There are many adjectives associated with Millennials. Just type "Millennials are" into Google, and you'll be treated to a host of suggestions: lazy, entitled, narcissistic, and drinking too much coffee (no, seriously).
But there is one phrase that describes many of the most successful Millennials that doesn't get thrown around frequently enough: impact-driven.
Again and again, in industry after industry, Millennials are disrupting the traditional ways of doing things to focus more on having a positive impact on their customers, their employees, and the world.
Zach Obront, co-founder of Book in a Box, is a prime example. Despite starting a publishing company, he decided not to locate his business in New York (it's 100 percent remote), doesn't have a dress code (Zach can often be found in his gym clothes), and doesn't have strict rules and regulations (the company has an unlimited vacation policy).
In other words, it's a new generation of company. And there's a lot that Gen-Xers like me can learn from their perspective.
1. It's a Team Game
The industrial era led to extreme hierarchies in the workplace. The gains went to the top of the pyramid, while the factory workers just scraped by.
Millennials see things differently. They see business as a team sport and are far more inclined to see the profits of a business as property of the team, rather than just the owners.
"We have an extensive profit share program." Zach explains to me, "Each quarter, 25 percent of all the company's earnings are distributed to the team. Not equity that will vest in 10 years or anything like that, just a share of profit, at the same terms that the owners take it."
"And it's not a bonus," he clarifies. "It's their piece of the pie that they've grown. They've earned it."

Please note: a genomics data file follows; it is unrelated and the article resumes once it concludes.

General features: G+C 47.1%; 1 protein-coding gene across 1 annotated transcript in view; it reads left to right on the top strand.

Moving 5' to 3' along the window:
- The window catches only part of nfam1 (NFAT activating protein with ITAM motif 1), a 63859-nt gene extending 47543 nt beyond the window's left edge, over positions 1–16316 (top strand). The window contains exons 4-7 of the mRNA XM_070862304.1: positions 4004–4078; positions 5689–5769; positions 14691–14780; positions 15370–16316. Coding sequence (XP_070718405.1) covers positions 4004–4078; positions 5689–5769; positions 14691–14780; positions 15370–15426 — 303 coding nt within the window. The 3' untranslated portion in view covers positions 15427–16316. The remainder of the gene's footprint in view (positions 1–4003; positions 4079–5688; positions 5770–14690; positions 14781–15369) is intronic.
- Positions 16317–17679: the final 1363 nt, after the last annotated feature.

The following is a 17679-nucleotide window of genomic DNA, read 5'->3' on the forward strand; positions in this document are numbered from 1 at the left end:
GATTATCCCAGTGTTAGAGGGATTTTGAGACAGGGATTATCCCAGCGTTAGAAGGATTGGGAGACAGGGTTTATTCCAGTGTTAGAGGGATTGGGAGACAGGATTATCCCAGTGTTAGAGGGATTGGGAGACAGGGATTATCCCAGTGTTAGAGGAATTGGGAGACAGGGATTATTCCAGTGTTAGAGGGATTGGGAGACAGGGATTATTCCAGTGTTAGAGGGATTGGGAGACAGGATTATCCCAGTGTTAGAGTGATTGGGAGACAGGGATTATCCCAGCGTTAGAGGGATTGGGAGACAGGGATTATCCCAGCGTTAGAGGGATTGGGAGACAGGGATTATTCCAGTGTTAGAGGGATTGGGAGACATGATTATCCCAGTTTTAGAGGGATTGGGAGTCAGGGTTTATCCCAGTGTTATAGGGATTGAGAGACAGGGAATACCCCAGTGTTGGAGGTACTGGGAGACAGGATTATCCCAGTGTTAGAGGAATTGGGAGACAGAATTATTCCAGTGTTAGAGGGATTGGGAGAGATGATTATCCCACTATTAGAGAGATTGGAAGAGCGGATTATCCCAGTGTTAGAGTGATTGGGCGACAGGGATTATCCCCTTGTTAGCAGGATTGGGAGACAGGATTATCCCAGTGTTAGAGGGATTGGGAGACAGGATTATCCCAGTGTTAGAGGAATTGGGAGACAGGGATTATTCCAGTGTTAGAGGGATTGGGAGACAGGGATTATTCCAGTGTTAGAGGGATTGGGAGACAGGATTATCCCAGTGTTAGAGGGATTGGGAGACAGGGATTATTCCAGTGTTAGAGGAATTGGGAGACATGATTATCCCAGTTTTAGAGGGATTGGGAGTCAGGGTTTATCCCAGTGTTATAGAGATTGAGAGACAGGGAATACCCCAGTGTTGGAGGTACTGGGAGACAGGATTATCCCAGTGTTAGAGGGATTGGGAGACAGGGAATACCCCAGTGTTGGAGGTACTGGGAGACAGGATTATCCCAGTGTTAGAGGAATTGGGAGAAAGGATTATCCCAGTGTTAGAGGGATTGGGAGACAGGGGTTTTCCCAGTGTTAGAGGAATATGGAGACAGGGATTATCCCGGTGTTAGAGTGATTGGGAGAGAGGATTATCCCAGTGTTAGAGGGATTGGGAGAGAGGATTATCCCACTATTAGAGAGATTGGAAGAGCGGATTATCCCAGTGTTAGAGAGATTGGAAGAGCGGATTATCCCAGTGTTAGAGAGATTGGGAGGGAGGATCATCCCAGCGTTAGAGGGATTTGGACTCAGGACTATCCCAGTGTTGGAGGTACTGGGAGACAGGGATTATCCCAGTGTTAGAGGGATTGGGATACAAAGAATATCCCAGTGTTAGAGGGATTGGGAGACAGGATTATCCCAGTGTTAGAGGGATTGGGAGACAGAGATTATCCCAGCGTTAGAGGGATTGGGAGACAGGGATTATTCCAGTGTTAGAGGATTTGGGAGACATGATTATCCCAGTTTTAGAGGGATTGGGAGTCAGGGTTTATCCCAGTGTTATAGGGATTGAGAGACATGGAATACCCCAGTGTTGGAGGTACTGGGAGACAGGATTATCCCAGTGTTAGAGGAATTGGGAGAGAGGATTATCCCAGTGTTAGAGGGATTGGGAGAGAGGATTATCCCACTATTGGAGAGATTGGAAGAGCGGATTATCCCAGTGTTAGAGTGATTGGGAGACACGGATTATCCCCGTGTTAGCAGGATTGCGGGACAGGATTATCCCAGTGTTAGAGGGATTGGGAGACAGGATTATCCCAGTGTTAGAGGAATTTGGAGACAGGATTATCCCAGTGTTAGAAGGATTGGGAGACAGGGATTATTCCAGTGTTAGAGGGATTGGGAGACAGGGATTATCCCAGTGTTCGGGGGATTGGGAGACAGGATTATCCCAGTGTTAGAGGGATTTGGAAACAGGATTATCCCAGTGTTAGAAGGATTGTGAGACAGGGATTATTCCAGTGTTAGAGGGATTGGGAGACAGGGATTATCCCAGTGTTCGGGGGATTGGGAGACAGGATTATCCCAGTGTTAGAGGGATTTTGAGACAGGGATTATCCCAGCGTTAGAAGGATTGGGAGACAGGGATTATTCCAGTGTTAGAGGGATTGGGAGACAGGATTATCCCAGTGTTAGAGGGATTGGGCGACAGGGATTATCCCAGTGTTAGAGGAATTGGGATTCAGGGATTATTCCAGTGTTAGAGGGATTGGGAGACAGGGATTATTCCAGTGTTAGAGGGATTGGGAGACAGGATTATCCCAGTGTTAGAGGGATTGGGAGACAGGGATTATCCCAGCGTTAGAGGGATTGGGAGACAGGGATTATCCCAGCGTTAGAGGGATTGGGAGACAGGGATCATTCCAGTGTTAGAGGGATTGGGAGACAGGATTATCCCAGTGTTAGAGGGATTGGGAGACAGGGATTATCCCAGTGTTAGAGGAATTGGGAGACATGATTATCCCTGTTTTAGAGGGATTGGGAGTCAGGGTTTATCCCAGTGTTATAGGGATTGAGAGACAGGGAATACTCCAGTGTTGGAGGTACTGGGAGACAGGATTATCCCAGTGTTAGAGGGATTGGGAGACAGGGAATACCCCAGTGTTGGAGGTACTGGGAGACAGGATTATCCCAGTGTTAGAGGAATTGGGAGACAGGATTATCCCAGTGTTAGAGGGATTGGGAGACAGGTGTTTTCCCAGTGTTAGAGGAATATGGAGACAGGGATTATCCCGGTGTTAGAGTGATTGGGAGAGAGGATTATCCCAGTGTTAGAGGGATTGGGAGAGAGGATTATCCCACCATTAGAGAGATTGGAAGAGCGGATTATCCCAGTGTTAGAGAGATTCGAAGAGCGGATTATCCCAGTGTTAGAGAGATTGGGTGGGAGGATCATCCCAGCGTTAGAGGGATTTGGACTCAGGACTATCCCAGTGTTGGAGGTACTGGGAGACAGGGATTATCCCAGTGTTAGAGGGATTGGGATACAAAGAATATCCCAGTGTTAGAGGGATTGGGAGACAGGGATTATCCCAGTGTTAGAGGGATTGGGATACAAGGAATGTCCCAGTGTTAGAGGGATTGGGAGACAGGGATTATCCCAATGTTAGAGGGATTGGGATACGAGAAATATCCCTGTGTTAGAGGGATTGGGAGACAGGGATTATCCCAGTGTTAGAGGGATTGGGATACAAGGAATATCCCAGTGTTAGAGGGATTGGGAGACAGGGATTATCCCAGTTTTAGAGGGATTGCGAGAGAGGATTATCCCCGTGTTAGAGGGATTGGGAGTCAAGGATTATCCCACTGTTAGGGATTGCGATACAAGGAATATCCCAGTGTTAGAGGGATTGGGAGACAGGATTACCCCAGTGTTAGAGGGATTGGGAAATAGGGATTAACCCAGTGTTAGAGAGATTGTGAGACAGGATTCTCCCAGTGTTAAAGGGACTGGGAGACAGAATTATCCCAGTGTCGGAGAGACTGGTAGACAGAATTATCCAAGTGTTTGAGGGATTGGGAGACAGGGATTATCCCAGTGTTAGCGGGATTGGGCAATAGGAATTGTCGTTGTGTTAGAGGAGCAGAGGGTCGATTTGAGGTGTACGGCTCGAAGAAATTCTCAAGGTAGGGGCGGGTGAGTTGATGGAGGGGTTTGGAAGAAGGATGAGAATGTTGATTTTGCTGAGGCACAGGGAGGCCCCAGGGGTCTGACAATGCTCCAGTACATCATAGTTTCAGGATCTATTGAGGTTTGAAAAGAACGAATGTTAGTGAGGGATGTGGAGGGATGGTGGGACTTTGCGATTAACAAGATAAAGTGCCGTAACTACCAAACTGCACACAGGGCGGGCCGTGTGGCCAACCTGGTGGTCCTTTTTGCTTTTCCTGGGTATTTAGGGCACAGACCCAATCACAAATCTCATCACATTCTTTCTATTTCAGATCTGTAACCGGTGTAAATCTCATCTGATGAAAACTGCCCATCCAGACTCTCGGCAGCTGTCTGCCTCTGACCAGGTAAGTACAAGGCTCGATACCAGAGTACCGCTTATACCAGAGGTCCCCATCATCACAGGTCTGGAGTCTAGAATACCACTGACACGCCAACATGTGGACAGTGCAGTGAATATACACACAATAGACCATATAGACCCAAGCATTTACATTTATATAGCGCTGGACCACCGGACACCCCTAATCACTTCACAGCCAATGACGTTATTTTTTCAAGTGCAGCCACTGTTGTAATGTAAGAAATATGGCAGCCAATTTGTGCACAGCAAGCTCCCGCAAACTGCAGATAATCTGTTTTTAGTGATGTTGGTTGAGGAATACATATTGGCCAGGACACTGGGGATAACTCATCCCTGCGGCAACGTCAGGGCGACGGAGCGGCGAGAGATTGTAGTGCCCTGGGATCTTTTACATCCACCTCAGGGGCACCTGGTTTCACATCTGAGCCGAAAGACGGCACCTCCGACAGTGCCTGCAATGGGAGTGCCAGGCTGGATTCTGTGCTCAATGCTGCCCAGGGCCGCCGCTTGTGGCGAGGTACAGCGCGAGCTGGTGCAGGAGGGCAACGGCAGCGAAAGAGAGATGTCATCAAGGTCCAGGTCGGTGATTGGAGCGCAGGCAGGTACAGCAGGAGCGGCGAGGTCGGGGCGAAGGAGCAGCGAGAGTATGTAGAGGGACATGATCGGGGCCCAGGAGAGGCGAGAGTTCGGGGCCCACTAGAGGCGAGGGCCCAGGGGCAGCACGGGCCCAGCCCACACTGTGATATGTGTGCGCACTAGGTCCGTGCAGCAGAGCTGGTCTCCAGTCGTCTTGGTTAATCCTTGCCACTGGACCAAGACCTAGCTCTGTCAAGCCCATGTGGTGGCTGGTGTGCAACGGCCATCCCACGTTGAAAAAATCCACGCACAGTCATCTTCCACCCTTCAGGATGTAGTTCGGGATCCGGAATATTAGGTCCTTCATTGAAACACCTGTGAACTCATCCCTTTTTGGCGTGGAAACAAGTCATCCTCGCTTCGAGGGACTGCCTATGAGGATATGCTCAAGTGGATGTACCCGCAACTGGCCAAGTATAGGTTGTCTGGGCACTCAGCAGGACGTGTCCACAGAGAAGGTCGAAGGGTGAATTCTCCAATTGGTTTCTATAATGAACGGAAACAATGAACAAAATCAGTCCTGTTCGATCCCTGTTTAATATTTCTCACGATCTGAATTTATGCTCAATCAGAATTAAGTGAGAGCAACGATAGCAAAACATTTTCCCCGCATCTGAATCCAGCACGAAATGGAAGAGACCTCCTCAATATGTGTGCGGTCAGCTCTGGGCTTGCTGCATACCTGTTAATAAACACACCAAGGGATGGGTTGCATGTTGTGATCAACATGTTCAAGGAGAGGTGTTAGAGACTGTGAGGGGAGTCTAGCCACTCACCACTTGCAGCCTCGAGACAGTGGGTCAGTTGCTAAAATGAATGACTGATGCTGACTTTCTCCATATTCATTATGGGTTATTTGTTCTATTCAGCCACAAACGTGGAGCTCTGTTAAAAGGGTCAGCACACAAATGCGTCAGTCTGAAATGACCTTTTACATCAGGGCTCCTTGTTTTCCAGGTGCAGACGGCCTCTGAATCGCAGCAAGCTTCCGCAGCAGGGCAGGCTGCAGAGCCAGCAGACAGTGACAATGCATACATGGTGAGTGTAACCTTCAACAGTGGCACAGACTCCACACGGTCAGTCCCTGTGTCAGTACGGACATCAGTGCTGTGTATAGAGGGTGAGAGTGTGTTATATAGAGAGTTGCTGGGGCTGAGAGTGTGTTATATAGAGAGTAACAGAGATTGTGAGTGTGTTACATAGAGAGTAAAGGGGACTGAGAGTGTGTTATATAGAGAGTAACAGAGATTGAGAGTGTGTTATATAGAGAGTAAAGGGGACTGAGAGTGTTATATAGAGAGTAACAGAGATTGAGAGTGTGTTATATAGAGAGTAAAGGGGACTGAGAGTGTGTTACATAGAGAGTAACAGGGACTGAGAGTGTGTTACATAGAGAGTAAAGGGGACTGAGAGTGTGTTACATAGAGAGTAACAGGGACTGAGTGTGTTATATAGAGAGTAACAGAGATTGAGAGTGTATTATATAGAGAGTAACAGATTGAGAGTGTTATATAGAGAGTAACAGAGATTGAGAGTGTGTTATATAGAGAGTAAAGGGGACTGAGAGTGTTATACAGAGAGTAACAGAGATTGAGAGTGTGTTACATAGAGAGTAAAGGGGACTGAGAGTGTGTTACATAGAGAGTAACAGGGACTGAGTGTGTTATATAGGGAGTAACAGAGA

2. They're All Owners
There are costs to sharing profits, but there are also benefits. One of the principles at Book in a Box is that "Everyone acts like an invested owner."
And it isn't just acting. In a sense, they all are owners. This translates into their actions.
The company, like many companies of this generation, gives its employees exceptional freedom. There are no set hours, an unlimited vacation policy, no requirement to be in the office.
Zach explains: "The only way the team is judged is based on whether they're getting their work done. It doesn't mean that their jobs are easy--we expect a lot out of our people--only that we trust them to act like owners and accomplish their goals on their own terms."
3. Clients Are Partners
Pick up any old-school business book, and you're likely to see sections on negotiation, manipulation, and other tactics that see customers are adversaries.
The new generation sees things differently. Their purpose is to serve customers, and they stay aligned with that purpose through their decision making.
"The filter that we make every decision through is 'What's best for our authors?'" Zach says. "It's the reason why we don't take royalties, why we don't pay our salespeople on commission, and why we often do a lot more than our contract lays out."
"Our authors are the reason we exist--it'd seem crazy not to do everything we can for them."
4. Mission First
The common thread that brings the above pieces together? For Millennials, mission comes first.
Walk into any corporate office and you'll see their core values, usually on a large plaque in the lobby. But for the most part they don't affect action. Enron had "Integrity" among its three core values, which says more than I ever could.
It seems that the biggest thing we can learn from Millennials is how to truly live and make decisions in alignment with a company's mission.
It's easy to say that a company exists to serve its customers, its employees, and the world--Millennials do the hard part: They act accordingly.
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